Sunday, January 30, 2022

TCMFF Top Five

Last week, TCM announced new films for the upcoming Turner Classic Movies Classic Film Festival (TCMFF), being held April 21–24, 2022. My guess is that we probably won't get many more film announcements until the complete schedule drops about 3 weeks out from the Festival. Oh, there might be a handful more that'll squeak through. Usually. these will be ones that are tied to a guest or a special screening of something that is newly restored/newly available. I'm sure the good folks at TCM are trying to pin these down now. Still, if they follow the pattern of previous years, we probably won't get a big drop of films like we did last week until we get the full schedule.

Thus, welcome to my perennial top five list of what's been announced so far. This time, I'm going to include three honorable mentions at the end, all dramas. Bear in mind, that this is kind of an academic exercise. I know that when the complete schedule drops almost all of these are going to fall by the wayside. Inevitably, something you think is one of your top picks at this point in time ends up being scheduled against something that you want to see a whole lot more. With that in mind, let's get to the list.

5. The Flame and the Arrow (1950) – The Flame and the Arrow is kind of an odd film to show up on this list. It's an enjoyable film, I'll give you that. Who can argue with young Burt Lancaster in a period film doing all kinds of crazy acrobatics. That's not the reason though, this is going to be an Academy Conversations with Craig Barron and Ben Burtt. These guys are great, and their presentations are both entertaining and informative. I saw them do a incredible presentation for Adventures of Robin Hood on my first TCMFF and they did a very cool presentation on sound effects one year before a screening of War of the Worlds. On the strength of this, The Flame and the Arrow wins out over several films that I like way better.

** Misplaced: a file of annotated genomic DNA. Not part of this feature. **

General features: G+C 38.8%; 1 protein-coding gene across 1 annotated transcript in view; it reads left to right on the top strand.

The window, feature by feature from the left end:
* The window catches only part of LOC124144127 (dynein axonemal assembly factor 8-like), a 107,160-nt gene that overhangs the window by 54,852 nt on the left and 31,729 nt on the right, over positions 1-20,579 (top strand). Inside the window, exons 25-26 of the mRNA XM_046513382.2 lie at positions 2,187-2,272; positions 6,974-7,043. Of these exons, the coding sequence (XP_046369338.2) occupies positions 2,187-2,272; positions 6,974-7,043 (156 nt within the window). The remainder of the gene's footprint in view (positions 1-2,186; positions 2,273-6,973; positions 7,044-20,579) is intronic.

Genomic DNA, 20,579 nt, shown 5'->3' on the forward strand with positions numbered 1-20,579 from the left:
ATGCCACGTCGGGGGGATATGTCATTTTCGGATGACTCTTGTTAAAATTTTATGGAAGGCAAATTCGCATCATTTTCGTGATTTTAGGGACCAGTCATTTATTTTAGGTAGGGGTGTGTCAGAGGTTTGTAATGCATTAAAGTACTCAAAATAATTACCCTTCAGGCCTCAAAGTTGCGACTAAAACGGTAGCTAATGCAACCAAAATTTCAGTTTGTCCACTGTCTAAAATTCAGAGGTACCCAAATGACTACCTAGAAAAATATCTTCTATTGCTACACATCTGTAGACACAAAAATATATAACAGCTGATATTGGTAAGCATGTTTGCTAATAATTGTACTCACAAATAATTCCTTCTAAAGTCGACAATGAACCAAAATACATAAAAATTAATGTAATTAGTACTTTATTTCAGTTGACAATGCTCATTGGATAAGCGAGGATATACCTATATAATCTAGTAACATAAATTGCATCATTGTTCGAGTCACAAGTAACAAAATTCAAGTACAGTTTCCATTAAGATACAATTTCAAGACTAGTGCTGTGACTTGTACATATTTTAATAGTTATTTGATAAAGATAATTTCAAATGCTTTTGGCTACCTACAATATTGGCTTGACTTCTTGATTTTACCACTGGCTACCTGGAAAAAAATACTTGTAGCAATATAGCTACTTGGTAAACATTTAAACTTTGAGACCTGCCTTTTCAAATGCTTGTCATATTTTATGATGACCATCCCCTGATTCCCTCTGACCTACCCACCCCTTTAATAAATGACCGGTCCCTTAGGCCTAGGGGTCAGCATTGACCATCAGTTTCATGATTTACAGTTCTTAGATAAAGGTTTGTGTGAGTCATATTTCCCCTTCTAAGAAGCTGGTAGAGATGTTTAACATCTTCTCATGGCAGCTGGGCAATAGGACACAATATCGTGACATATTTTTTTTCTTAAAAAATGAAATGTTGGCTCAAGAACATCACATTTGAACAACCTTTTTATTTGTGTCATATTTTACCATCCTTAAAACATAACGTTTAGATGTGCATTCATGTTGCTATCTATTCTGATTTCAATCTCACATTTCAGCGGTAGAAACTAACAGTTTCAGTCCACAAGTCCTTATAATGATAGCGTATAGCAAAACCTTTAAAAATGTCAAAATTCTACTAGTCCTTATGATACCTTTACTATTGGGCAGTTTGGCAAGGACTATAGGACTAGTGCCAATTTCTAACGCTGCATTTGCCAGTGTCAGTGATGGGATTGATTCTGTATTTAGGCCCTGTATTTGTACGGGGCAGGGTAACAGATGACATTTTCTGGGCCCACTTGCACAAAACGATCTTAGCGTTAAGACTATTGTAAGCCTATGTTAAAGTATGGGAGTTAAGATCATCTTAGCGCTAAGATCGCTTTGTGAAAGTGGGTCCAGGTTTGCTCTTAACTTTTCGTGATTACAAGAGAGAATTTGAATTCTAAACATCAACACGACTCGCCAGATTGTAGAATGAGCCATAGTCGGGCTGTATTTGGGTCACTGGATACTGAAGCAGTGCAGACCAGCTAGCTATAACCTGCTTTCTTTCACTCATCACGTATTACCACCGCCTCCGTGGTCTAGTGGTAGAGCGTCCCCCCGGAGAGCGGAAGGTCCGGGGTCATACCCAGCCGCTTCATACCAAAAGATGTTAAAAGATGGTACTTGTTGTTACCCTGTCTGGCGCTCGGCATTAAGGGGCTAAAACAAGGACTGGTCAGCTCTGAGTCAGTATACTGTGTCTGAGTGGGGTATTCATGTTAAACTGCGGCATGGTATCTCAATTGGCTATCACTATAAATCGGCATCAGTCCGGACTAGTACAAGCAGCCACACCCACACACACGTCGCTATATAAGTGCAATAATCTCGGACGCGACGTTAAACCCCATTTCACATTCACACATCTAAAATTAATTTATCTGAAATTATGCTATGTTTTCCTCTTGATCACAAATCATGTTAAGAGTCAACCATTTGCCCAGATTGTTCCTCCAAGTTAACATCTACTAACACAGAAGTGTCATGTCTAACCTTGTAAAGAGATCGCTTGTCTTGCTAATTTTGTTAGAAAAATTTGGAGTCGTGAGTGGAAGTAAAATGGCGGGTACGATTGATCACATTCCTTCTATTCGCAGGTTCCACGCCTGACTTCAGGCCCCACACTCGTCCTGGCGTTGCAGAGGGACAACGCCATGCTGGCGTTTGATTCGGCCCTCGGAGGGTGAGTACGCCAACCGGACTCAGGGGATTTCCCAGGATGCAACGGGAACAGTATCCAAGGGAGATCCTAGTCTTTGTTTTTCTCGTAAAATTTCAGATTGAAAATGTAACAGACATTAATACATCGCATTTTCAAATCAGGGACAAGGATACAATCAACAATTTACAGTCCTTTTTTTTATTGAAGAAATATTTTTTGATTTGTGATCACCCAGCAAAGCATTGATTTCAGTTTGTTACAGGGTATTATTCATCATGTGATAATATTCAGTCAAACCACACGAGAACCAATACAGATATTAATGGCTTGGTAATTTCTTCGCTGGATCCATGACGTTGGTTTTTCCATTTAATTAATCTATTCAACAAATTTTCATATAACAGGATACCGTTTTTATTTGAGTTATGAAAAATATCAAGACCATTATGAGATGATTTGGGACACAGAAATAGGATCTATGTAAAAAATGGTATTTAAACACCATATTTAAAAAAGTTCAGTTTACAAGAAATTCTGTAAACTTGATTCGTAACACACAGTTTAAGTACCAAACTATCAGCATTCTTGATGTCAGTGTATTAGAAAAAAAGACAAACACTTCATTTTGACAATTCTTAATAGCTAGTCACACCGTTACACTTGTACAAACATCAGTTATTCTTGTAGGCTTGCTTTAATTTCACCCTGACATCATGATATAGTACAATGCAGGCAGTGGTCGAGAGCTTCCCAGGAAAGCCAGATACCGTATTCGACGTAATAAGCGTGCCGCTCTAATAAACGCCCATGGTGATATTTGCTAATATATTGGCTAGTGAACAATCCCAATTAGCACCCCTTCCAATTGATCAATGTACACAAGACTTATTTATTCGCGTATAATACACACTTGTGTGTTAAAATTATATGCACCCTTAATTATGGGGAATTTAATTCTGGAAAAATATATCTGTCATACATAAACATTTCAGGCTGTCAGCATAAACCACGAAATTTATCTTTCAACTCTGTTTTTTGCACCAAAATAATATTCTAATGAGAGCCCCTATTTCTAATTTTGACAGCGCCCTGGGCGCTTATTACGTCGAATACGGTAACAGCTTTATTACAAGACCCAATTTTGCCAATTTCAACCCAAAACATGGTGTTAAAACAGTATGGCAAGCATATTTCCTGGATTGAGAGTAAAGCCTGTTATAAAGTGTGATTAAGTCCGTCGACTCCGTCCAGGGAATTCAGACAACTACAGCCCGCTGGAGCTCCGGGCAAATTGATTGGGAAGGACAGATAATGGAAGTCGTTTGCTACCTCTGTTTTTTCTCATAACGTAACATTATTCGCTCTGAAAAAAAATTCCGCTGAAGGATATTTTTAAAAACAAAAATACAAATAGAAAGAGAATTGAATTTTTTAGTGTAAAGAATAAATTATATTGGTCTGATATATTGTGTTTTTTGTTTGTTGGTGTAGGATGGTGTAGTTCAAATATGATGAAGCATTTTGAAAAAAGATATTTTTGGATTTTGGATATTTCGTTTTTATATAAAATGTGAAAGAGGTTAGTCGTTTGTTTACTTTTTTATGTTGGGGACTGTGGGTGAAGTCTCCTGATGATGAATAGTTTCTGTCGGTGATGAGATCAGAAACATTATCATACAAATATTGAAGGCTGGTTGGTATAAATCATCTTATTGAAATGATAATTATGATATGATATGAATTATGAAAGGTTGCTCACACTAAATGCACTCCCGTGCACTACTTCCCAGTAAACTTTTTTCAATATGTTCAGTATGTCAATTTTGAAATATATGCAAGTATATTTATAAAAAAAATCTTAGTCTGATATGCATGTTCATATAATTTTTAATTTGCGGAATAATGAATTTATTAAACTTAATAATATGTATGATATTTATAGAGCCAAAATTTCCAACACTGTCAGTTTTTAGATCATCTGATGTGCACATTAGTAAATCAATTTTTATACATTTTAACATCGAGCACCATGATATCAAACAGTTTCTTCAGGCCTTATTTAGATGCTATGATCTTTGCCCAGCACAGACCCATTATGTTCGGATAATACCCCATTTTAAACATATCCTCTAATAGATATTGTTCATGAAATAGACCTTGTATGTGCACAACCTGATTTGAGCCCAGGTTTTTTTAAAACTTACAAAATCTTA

4. Baby Face (1933) – Baby Face is one of my favorite Pre-Code films. Nothing beats Barbara Stanwyck sleeping her way to the top, with Friedrich Nietzsche philosophy running around in her head. It also has a really great performance by Teresa Harris, a beautiful, talented African-American actress who never got enough good roles. This was one of them.

3. The Legend of Drunken Master (1994) – Legend of Drunken Master is kind of an odd film to be showing at TCMFF, but once you think about it, maybe not so much. Jackie Chan made his first film appearance uncredited in 1962 at about the age of 8. By the 70s, he was working steadily in the Hong Kong doing Kung Fu movies. He learned early on that there was no way to compete against the ultimate Kung Fu movie star, Bruce Lee, so Jackie took a different approach, he made Kung Fu comedies, and nowhere is that on better display than in Legend of Drunken Master. Yes, the plot, what there is of it, is kind of nonexistent, but it's a pretty incredible movie in terms of stunts and physical comedy. I saw him speak in the mid-90s and he cited Gene Kelly as one of his big influences. Gene Kelly often uses very long takes so you can see the choreography as a whole. Jackie Chan approaches his fight and action scenes in much the same way.  Like Kelly, he's a master of integrating props into the choreography. If he's in a fish market, you're going to get Fish Fu. His mother tries to hide her gambling from his father, you're going to get Mahjong Tile Fu. You'll find both in Legend of Drunken Master. I swear, I'm not making this up.

2. After the Thin Man (1936)